Utility giant Florida Power & Light has engaged in one-on-one conversations with Sarasota City Commissioners in an attempt to gain the upper hand in negotiations over the possible renewal of the city’s 30-year franchise agreement with FPL, and the city commission elected earlier this week to table the idea of a second public town hall on the issue — two moves local renewable-energy activists are decrying.

At Monday’s regular City Commission meeting, Commissioner Terry Turner discussed a recent phone call between him and FPL’s Rae Dowling, during which Dowling suggested that Sarasota Special Legal Counsel Robert Scheffel Wright seemed to be in charge of negotiations, not the City Commission. “I called Mr. Wright,” Turner said, “and he assured me that he’s not trying to negotiate. But the fact of the matter is we do have some ambiguity in the minds of FPL and some of the public.” (You can watch the entire meeting here; the portion related to FPL begins at the 1:44 mark.)

Mayor Kelly Kirschner later called FPL’s insinuations mere “talking points,” saying, “We are the elected officials and we’re obviously doing it.”

On a website dedicated to tracking the issue, Sarasota Power, one commenter took issue with FPL’s suggestions that the city is not in control of the negotiating process: “My understanding in listening to comments by Commissioner Turner at the recent commission meeting is that you (FP&L) are unsure of ‘who is running the show’? Well, I hope the show is being run by concerned citizens that are using their rights in a democratic society to voice their opinion and bring about real change.”

Commissioners Suzanne Atwell and Fredd “Glossie” Atkins both indicated they had also been in touch with FPL. Atwell said she heard similar questions about Wright’s role in the negotiation process, and said FPL was particularly curious if the city planned to call for a town hall similar to the one held on June 16.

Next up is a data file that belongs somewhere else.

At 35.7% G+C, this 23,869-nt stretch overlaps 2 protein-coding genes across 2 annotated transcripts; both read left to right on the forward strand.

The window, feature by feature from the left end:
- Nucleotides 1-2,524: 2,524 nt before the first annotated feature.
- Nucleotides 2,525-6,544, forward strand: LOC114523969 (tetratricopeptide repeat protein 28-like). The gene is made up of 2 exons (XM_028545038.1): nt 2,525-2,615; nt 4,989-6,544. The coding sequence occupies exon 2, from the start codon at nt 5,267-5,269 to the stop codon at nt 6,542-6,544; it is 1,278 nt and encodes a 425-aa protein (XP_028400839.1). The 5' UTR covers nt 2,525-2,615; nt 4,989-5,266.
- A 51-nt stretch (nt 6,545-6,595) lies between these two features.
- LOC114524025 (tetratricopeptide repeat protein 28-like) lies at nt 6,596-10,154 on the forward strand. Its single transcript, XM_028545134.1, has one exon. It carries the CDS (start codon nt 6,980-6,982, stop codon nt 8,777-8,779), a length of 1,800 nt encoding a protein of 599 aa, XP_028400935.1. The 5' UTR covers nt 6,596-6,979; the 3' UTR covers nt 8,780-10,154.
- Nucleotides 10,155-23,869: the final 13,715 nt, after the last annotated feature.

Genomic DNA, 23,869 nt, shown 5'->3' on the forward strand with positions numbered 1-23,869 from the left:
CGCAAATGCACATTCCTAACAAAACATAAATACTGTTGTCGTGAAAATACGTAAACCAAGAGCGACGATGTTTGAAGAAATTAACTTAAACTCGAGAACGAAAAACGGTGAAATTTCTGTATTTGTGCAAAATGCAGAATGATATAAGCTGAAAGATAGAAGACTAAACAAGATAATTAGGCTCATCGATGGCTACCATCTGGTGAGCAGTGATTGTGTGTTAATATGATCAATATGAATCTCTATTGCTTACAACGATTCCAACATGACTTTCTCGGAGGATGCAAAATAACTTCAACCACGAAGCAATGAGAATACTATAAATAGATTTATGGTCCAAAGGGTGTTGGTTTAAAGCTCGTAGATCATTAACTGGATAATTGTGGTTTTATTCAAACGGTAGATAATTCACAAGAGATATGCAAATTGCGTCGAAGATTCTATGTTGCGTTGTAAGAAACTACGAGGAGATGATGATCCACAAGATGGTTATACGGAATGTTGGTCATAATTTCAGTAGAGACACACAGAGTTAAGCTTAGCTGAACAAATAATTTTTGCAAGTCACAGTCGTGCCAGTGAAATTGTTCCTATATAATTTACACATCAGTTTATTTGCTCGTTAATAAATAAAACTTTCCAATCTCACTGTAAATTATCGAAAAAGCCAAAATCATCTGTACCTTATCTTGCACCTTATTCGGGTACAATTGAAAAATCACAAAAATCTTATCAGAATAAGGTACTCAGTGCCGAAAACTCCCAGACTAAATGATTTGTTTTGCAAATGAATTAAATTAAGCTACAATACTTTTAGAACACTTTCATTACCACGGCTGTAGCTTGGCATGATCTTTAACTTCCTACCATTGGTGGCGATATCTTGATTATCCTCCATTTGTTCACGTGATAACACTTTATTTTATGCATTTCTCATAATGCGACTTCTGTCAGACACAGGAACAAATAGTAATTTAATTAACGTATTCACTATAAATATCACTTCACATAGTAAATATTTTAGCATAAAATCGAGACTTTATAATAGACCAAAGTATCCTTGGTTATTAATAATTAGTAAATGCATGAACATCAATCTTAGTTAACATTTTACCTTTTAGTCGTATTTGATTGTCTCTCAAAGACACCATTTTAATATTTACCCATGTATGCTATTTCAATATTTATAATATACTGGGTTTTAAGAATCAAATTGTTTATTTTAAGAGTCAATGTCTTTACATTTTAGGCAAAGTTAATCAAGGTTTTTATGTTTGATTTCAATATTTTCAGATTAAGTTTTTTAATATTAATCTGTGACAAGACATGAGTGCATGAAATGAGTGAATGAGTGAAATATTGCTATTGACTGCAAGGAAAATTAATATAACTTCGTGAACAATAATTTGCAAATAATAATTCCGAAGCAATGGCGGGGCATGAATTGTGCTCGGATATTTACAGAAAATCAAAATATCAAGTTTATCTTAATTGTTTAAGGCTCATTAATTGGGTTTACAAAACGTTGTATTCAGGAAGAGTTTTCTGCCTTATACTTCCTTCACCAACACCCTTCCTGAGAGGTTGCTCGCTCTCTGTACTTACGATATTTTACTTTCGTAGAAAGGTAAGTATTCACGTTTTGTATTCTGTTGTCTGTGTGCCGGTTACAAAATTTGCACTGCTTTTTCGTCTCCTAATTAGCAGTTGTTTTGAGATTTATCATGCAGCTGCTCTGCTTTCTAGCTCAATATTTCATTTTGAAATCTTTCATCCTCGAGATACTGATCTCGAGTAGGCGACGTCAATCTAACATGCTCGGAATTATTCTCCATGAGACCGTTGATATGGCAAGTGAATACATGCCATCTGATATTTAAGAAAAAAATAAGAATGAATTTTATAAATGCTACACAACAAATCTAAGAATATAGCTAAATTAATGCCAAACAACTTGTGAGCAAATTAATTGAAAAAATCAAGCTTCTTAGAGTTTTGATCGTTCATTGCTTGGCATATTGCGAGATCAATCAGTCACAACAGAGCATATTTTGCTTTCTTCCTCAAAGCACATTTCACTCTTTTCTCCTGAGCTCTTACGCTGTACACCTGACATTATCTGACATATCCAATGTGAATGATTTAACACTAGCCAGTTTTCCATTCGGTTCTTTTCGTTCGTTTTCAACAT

Turner seemed reluctant to hold another public meeting on the issue, saying he wasn’t “comfortable” with the idea. Kirschner asked a city lawyer if the law permitted commissioners to meet privately with Wright and others to strategize about the next steps; the attorney said no. “I think it puts us at a disadvantage that FPL can go in one-on-one with commissioners and do these things and then commissioners can’t strategize and discuss as well,” Kirschner said.

Commissioner Richard Clapp then floated the idea of a private, City Commission-only workshop to talk over the next steps. “I think that would be better than the conversation we’re having here,” Kirschner said, before suggesting that the group select a date for the workshop later in the week.

The decision not to schedule another public hearing left those passionate about seeing the city invest in greater renewable technologies dispirited. “It seems that it was all a ruse,” writes Sarasota blogger and environmental activist Susan Nilon, referring to the city’s decision to not schedule another public hearing. “There was no meat on that bone. There was never any intention of any real follow-through other than a small offering to the public.”

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